The emerging landlord

Who's winning?

The makeup of the modern landlord is changing, and consequently, so too is their collective attitude. Above all, they are gradually becoming younger, and more expansive.

The majority of landlords are sole property owners. A quarter own between two and four properties, and 6% own five or more. One in five of those have become a landlord in the past 12 months. Fewer of these would appear to be by chance; according to research of our own customers, we found that the number of accidental landlords has fallen from 18% in 2016 to 15% in 2017.

Portfolio size by age

Portfolio size by age

One in 25 landlords is between 18 and 24; around one in four are under 35; and almost one in three is at least 55 - the existing and established landlords.

The age profile is broadly similar for single property landlords, but interestingly skews younger for larger portfolios.

Though comprising only a quarter of the total survey pool, younger (under 35) landlords accounted for 36% of portfolios with more than one property. The average portfolio size based on age falls steadily, from 2.16 for those aged 25-34, to 1.48 between 45-54.

Similarly, the older the profile, the higher the proportion of one man bands, with three in four landlords over 45 owning just a single property. The highest concentration of landlords owning between 2 and 4 properties was in the 25-34 age bracket (34%).

Of the landlords we spoke to, the split between men and women was almost equal, but female landlords are younger still: 56% are less than 45, versus only 39% of men. A landlord under the age of 25 is more than three times more likely to be a woman.

Women generally own fewer properties. Slightly more sole property landlords, (52%), are women. We found that in general the larger the portfolio, the greater the proportion of male ownership. Men have also been landlords for longer. 48% of female landlords have entered the market in the past five years, versus 40% of men.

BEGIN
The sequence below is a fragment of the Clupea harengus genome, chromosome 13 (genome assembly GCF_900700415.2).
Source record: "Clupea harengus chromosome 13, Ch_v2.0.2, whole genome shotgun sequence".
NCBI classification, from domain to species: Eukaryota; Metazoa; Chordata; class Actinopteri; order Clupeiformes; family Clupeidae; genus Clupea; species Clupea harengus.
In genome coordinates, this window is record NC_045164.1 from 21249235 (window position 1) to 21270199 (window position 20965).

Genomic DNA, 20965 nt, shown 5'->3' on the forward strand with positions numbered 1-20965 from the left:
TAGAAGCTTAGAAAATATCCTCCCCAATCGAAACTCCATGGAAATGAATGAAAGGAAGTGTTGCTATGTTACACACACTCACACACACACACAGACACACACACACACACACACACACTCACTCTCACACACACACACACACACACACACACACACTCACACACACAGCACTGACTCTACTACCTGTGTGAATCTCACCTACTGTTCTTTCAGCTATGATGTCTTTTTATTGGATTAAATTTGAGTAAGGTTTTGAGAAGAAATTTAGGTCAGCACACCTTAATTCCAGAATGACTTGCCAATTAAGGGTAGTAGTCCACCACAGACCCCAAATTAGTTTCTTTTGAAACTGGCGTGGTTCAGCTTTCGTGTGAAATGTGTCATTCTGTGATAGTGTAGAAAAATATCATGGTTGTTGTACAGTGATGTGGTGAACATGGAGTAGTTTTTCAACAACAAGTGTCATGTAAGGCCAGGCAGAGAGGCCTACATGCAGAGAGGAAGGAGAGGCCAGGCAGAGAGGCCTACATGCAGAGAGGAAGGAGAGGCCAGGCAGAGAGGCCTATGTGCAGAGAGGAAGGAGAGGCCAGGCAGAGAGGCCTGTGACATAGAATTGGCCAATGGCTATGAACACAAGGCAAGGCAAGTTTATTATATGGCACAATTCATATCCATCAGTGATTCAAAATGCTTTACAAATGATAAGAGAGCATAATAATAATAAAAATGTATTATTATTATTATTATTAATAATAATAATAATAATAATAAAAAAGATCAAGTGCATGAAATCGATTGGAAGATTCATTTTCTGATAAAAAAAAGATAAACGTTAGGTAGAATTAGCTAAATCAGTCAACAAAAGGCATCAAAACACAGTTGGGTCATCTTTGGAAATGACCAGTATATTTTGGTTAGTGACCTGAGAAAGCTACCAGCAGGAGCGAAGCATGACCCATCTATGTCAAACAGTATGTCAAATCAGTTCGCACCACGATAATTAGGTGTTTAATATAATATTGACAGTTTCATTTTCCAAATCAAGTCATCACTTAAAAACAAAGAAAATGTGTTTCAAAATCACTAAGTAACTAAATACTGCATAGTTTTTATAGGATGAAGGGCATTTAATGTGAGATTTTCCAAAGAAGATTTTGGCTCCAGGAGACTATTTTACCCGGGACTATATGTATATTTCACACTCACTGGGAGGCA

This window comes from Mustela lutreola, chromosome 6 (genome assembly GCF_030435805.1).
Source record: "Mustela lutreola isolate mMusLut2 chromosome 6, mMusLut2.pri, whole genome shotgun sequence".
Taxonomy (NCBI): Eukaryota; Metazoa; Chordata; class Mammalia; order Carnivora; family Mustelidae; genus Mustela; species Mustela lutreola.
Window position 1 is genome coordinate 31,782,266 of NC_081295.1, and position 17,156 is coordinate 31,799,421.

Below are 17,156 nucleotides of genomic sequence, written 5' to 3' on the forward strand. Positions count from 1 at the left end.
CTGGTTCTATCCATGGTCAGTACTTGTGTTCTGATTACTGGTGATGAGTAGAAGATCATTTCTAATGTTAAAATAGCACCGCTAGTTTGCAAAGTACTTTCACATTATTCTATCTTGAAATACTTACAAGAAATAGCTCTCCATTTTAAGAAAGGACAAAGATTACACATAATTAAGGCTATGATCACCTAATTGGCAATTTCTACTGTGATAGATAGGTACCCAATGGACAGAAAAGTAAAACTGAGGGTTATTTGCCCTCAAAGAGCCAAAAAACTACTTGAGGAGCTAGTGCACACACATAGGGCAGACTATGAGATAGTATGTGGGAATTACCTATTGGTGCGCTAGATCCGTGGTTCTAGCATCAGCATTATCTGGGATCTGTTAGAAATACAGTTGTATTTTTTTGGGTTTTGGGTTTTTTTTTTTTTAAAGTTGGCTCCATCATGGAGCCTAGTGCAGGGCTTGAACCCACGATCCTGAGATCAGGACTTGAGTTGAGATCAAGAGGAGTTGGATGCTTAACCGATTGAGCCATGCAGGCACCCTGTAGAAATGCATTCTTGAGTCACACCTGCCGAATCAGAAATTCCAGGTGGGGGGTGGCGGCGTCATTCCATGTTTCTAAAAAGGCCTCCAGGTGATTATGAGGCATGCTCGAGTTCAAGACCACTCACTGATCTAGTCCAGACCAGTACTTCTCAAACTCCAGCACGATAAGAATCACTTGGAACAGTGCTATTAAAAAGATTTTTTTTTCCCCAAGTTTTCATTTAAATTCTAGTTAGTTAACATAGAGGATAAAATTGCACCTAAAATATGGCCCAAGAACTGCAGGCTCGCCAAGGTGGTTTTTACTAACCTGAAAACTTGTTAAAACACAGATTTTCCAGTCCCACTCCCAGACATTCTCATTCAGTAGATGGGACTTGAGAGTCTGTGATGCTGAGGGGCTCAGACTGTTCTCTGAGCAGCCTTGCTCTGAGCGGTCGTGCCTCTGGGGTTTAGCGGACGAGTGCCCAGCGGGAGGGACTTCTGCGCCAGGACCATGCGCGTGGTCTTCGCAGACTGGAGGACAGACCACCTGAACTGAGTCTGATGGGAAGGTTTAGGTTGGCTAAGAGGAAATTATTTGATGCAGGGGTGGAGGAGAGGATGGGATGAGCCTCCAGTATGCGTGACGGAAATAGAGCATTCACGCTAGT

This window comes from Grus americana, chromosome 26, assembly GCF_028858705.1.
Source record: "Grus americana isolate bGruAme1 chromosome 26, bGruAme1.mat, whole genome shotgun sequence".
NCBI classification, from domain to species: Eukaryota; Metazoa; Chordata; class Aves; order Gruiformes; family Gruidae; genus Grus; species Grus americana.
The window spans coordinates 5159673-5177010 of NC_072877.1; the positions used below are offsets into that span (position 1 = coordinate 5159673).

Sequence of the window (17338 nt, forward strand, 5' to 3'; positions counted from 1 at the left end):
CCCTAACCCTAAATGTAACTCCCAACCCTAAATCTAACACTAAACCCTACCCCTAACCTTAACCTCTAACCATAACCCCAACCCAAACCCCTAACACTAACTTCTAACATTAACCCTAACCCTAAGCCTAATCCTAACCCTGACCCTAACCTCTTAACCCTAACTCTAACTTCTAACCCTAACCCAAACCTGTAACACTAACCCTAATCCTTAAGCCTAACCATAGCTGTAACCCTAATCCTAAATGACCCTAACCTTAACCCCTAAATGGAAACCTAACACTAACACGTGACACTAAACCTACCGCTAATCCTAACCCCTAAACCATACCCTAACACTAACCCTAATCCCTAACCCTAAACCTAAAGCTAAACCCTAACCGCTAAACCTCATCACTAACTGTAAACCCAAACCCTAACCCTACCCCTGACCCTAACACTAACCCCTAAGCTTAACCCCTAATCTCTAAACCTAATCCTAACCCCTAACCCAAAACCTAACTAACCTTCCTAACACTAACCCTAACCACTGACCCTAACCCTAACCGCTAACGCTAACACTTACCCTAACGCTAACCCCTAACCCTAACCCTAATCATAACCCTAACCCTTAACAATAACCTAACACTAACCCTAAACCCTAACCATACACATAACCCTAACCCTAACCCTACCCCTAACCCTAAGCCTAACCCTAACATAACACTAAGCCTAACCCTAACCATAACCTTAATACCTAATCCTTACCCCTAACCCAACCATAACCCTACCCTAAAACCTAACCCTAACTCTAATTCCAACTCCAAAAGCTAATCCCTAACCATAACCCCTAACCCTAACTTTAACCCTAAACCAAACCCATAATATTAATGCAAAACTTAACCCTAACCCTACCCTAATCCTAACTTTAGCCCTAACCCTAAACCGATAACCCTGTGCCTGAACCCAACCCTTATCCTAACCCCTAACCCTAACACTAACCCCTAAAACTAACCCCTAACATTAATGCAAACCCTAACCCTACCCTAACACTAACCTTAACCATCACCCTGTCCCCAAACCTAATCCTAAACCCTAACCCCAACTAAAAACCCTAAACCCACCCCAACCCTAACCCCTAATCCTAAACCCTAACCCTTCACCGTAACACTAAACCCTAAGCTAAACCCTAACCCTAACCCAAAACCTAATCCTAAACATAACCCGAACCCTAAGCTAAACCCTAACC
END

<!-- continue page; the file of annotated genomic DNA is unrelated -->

Expert commentary...

Carl Agar

Carl Agar

"There's a clear difference not just between the big players and the dabblers, but between the old school landlords and the new kids on the block.

Existing landlords are seeing all of these new rules imposed on them and things getting harder and harder. They don’t get all the new regulations. They see 9% returns and that’s not what they’ve been used to. Those guys are probably going to get out - because it’s not worth it anymore and frankly, they can afford to.

"Meanwhile those new to the market are comparing that 9% to the sort of returns they’d get by putting their money in a bank account - and it’s nowhere near. They’re seeing all the market changes up front, and their vision is often clearer and more realistic. They’re seeing opportunity - and they’re building the rules and regulations into their business model.

"The fact is that property is still a very good business - it’s just very different to the business it was 20 years ago."

Bindar Dosanjh

Bindar Dosanjh

"It’s no surprise to me to see more women coming into the market. That’s exactly why the Female Property Alliance was set up, to support women who are using property as a route to financial independence. We see a lot of young women who don’t see how their 9 to 5 jobs can secure the lifestyle they want, and often don’t see how they can move on or up the property ladder without the alternative income of an investment. Property plays into their existing skill sets, and they’re approaching it very much from a business perspective."

Case studies

  • Reece Richiardi

    Students relaxing in kitchen of shared accommodation

    Reece Richiardi is 25, and has both his own property portfolio and sources and runs projects for other investors.

  • Jasmine Kaur

    Students relaxing in kitchen of shared accommodation

    For Jasmine Kaur, 27, property investment runs in the family and she got her first property at 18.

  • Sue Sims

    Serviced accommodation

    Sue Sims bought her first buy-to-let property at 21. 18 years on and she now has 42 properties in and around Birmingham.

  • Andrea Savvidou

    Students relaxing in kitchen of shared accommodation

    When Andrea Savvidou, 27, stood back and looked at her life, she decided she wanted to do something else with it beyond her day job in the city as an actuary.

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